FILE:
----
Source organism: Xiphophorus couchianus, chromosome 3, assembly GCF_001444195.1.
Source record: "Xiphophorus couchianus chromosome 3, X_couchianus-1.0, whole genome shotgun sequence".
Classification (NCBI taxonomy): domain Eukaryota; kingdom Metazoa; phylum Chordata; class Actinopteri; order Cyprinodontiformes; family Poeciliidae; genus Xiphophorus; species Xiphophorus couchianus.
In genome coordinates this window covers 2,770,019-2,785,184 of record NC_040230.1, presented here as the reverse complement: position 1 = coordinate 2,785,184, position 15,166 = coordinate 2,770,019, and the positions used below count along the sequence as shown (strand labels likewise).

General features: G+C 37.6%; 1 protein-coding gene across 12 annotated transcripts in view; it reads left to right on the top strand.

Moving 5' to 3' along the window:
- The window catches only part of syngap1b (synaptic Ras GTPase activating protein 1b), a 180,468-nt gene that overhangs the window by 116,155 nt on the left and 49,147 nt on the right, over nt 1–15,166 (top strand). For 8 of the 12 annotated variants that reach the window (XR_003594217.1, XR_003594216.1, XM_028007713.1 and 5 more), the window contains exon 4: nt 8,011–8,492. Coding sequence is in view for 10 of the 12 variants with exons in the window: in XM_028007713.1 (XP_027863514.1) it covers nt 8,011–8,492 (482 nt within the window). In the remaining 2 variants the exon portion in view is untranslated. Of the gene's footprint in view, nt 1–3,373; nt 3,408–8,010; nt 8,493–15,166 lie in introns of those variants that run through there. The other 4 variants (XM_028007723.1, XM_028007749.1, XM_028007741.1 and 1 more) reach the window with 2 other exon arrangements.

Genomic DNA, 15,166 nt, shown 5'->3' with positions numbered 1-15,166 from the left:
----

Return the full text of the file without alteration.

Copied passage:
Source organism: Xiphophorus couchianus, chromosome 3, assembly GCF_001444195.1.
Source record: "Xiphophorus couchianus chromosome 3, X_couchianus-1.0, whole genome shotgun sequence".
Classification (NCBI taxonomy): domain Eukaryota; kingdom Metazoa; phylum Chordata; class Actinopteri; order Cyprinodontiformes; family Poeciliidae; genus Xiphophorus; species Xiphophorus couchianus.
In genome coordinates this window covers 2,770,019-2,785,184 of record NC_040230.1, presented here as the reverse complement: position 1 = coordinate 2,785,184, position 15,166 = coordinate 2,770,019, and the positions used below count along the sequence as shown (strand labels likewise).

General features: G+C 37.6%; 1 protein-coding gene across 12 annotated transcripts in view; it reads left to right on the top strand.

Moving 5' to 3' along the window:
- The window catches only part of syngap1b (synaptic Ras GTPase activating protein 1b), a 180,468-nt gene that overhangs the window by 116,155 nt on the left and 49,147 nt on the right, over nt 1–15,166 (top strand). For 8 of the 12 annotated variants that reach the window (XR_003594217.1, XR_003594216.1, XM_028007713.1 and 5 more), the window contains exon 4: nt 8,011–8,492. Coding sequence is in view for 10 of the 12 variants with exons in the window: in XM_028007713.1 (XP_027863514.1) it covers nt 8,011–8,492 (482 nt within the window). In the remaining 2 variants the exon portion in view is untranslated. Of the gene's footprint in view, nt 1–3,373; nt 3,408–8,010; nt 8,493–15,166 lie in introns of those variants that run through there. The other 4 variants (XM_028007723.1, XM_028007749.1, XM_028007741.1 and 1 more) reach the window with 2 other exon arrangements.

Genomic DNA, 15,166 nt, shown 5'->3' with positions numbered 1-15,166 from the left: